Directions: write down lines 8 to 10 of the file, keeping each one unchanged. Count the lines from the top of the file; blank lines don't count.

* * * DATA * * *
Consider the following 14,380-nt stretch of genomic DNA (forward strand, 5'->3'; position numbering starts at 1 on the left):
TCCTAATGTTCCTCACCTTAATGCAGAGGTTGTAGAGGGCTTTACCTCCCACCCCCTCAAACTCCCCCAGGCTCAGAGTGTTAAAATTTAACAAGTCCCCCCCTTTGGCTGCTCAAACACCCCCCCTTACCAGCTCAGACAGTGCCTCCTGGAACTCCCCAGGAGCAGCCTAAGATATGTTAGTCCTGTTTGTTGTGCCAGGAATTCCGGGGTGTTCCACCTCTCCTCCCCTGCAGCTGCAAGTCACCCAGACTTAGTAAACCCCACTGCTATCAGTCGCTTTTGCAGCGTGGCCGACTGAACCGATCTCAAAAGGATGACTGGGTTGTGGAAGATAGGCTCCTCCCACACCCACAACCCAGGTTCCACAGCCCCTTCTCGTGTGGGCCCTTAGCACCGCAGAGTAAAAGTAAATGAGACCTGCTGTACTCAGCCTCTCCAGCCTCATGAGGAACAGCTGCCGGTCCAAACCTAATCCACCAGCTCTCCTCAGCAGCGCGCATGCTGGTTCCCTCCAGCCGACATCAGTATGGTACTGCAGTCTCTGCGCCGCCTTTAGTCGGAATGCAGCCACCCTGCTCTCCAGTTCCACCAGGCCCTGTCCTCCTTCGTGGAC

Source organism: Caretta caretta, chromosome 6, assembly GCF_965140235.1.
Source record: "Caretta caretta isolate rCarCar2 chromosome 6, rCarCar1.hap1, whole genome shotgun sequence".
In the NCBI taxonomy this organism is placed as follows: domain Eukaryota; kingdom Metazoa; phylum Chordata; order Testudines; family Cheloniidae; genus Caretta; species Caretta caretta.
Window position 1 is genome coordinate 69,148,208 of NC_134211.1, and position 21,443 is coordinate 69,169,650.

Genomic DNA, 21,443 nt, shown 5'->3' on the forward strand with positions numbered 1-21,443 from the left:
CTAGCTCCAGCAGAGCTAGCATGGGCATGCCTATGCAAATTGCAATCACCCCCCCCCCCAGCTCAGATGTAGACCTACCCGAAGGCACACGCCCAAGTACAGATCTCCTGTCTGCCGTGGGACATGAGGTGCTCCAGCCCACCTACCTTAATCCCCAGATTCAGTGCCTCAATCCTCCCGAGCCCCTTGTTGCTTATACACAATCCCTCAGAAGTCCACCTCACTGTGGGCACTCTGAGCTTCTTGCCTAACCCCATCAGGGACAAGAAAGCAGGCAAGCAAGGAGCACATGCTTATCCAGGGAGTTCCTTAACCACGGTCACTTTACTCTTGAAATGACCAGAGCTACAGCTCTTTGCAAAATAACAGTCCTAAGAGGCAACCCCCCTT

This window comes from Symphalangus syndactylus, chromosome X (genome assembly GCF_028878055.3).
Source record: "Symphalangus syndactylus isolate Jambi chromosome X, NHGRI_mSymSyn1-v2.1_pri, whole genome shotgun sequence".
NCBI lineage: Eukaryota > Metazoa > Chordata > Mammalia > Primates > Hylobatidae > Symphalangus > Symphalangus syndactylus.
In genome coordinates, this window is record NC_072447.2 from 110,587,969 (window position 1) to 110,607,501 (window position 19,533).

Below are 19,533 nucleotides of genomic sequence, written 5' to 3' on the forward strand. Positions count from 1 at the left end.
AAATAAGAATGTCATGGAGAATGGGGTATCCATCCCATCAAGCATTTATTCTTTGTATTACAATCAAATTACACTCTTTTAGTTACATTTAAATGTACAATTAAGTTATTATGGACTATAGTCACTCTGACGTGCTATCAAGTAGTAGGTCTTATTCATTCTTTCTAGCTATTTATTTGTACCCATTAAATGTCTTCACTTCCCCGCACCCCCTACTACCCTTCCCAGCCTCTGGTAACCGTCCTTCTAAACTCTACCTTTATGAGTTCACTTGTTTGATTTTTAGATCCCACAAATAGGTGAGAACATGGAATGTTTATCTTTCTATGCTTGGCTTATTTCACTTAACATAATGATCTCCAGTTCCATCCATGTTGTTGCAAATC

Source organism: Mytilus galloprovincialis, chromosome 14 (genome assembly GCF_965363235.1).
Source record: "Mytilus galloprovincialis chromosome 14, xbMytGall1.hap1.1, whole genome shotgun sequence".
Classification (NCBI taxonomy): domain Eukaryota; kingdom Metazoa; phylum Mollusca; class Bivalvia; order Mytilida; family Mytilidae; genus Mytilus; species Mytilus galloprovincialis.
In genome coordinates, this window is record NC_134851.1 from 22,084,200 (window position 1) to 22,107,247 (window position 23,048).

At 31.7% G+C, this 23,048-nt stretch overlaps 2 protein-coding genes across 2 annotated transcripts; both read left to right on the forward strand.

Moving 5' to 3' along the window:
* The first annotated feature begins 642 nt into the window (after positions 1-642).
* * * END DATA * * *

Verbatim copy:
CTAGCTCCAGCAGAGCTAGCATGGGCATGCCTATGCAAATTGCAATCACCCCCCCCCCCAGCTCAGATGTAGACCTACCCGAAGGCACACGCCCAAGTACAGATCTCCTGTCTGCCGTGGGACATGAGGTGCTCCAGCCCACCTACCTTAATCCCCAGATTCAGTGCCTCAATCCTCCCGAGCCCCTTGTTGCTTATACACAATCCCTCAGAAGTCCACCTCACTGTGGGCACTCTGAGCTTCTTGCCTAACCCCATCAGGGACAAGAAAGCAGGCAAGCAAGGAGCACATGCTTATCCAGGGAGTTCCTTAACCACGGTCACTTTACTCTTGAAATGACCAGAGCTACAGCTCTTTGCAAAATAACAGTCCTAAGAGGCAACCCCCCTT

This window comes from Symphalangus syndactylus, chromosome X (genome assembly GCF_028878055.3).
Source record: "Symphalangus syndactylus isolate Jambi chromosome X, NHGRI_mSymSyn1-v2.1_pri, whole genome shotgun sequence".